Following the Doctor’s regeneration into a younger body, the TARDIS lands on Vulcan, where he is mistaken for the Earth Examiner. The Doctor discovers that Lesterton is attempting to revive three inanimate Daleks that were found in a crashed ship. The Doctor’s warnings go unheeded, and once reactivated, the Daleks start performing routine tasks around the colony. However, they have sinister plans of their own.
This is the first Dalek story not to feature a writer’s credit for Terry Nation, and under David Whittaker’s penmanship, the debut of the Second Doctor provides a sense of creeping dread and uncertainty about the new man in possession of the TARDIS key. The Daleks are posing as helpful for the human inhabitants of a colony on Vulcan, but the Doctor and his companions, mistaken for an examining party sent from Earth, know better.
Firstly, the new Doctor. The script explains that the process of renewing his appearance (regeneration hadn’t even entered the show’s lexicon at this point) is linked to the TARDIS, but his companions, Ben and Polly are untrusting initially that the younger, cosmic hobo is the same man, and the Doctor doesn’t help himself by referring to himself in the third person a lot, especially in the first part. However, the fact that the Dalek seems to recognise the Doctor eventually seems to calm most of the doubts in their minds. It is difficult to say much about the intricacies of Patrick Troughton’s performance, due to the animation, but the vocal performance is superb and I believe that the animation does a commendable job of capturing Troughton’s visual performance.
Within the colony, the other colonists have no reason to trust the Doctor’s protests to Lesterton’s attempts to reactivate the dormant three Daleks that have been found in a capsule, even when one of them is killed by one of the Daleks in a scene which is reminiscent of Frankenstein. One of the best scenes in the earlier parts of the episode are where the Doctor demands that the Daleks are “broken up or melted down. Up or down, I don’t care which, but destroyed!”
The Daleks sell themselves convincingly to the colonists that they are nothing but servants, which is something echoed in Victory of Daleks. This plot shows the true cunning of the Daleks – even deprived of their gun stalks, they are still a formidable threat and remain plotting, gaining the trust of colonists very easily. They are also seen as an aid to the rebellion against Governor Hensell, being run by Bragen and Lesterton’s assistant, Janley, which ultimately backfires as the Daleks kill indiscriminately, both members of the rebellion and the loyal forces alike.
The highlight of the episode for me, however, is definitely the production line sequence. Lesterton enters the capsule, due to increased suspicion thanks to the Doctor’s protests, to discover the Dalek manufacturing more and more Daleks, and to his impending horror, the magnitude of what he has done finally dawns on him. Unfortunately for the colonists, Lesterton’s discovery is far too late.
The Power of the Daleks is an exceptionally strong episode, and it is a testament to Troughton’s performance that, despite his eccentricities in the first few episodes, he provides a strong performance to convince you by the end of the six parter, that he is indeed the same man who faced the Cybermen in the South Pole, just with a different face. It is often said by actors who play the Doctor, or felt by fans, that they aren’t the Doctor until they have faced the Daleks, and so it is a true baptism of fire for him as an actor, and he comes through with full marks.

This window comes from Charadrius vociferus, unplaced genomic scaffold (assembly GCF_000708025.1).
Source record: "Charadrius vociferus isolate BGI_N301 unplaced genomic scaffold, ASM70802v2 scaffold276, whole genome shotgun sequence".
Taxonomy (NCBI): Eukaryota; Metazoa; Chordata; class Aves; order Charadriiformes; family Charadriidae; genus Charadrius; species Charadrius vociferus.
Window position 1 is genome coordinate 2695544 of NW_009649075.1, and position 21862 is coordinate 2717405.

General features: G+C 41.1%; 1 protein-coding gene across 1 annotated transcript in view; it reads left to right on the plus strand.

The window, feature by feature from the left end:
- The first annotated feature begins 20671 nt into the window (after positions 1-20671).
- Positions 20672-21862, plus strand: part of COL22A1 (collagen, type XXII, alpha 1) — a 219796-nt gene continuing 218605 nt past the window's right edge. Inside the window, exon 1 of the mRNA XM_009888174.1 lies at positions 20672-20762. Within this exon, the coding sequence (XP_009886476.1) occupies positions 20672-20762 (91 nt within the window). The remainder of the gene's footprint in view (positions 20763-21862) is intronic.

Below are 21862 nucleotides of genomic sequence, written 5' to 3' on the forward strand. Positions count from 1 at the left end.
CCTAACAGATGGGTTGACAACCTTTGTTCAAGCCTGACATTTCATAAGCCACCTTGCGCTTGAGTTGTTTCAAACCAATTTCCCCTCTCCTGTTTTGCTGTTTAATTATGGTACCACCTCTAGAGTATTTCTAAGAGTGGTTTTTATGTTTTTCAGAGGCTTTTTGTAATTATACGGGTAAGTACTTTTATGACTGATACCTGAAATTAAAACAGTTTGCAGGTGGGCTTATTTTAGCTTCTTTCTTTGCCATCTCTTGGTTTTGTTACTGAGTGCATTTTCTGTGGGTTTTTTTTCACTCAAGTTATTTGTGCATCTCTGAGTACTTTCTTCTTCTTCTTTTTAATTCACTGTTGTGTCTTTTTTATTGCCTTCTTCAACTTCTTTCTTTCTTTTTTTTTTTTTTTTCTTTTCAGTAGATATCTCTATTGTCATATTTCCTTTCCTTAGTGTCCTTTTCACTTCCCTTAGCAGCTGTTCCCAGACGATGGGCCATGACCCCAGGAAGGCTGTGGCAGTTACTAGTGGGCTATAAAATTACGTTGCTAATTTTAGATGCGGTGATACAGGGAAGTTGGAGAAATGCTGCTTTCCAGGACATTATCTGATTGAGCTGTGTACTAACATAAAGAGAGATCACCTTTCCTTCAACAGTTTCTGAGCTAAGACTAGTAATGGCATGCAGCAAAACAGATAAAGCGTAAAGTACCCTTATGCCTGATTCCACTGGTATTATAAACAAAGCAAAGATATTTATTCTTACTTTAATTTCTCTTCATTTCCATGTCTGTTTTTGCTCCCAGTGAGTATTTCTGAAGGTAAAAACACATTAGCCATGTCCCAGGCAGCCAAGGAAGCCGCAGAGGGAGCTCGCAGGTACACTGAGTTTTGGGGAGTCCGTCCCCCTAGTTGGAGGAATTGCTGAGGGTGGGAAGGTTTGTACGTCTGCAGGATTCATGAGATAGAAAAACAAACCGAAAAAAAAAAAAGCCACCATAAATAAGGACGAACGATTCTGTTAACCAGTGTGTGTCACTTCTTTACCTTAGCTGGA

As for the Daleks, we rarely see them so devious, so patient and so cunning as we do here…and it is truly terrifying.
Verdict: An incredibly strong debut for the Second Doctor; with a strong story for the Daleks. 10/10
Cast: Patrick Troughton (The Second Doctor), Michael Craze (Ben Jackson), Anneke Wills (Polly Wright), Bernard Archard (Bragen), Robert James (Lesterton), Nicholas Hawtrey (Quinn), Pamela Ann Davey (Janley), Peter Bathurst (Hensell), Edward Kelsey (Resno), Gerald Taylor, Kevin Manser, Robert Jewell and John Scott Martin (Daleks) & Peter Hawkins (Dalek Voices)
Writer: David Whittaker
Director: Christopher Barry
Producer: Innes Lloyd
Composer: Tristram Carey
Broadcast Dates: 5 November – 10 December 1966
Behind the Scenes
- All six episodes are missing from the BBC Archives. An animated reconstruction of the story was released in 2016.
- Dennis Spooner wrote the final versions of the scripts, however, is uncredited. This would be his final contribution to the show.
- The first Dalek story not to be written by Terry Nation and the first ‘…of the Daleks’ story, the most common title format for Dalek stories.
- The first story to show a full body shot of the Dalek mutant.
- The only story to introduce a new Doctor in the classic era to run for longer than four parts.
- The only story during Patrick Troughton’s original televised run not to feature Frazer Hines as Jamie McCrimmon.
- Bernard Archard would go on to appear in the Fourth Doctor story Pyramids of Mars as Marcus Scarman.
- Robert James would appear as the High Priest in The Masque of Mandragora.
- Nicholas Hawtrey had previously played Captain Redway in the stage play The Curse of the Daleks.
- Peter Bathhurst would go on to appear in The Claws of Axos opposite the Third Doctor, playing Horatio Chinn.
- Edward Kelsey previously appeared in The Romans and would go on to appear in the Fourth Doctor story The Creature from the Pit. He was the first guest actor to appear opposite two Doctors.
The production line scene.
I think we’d better get out of here before they send us the bill!
The Second Doctor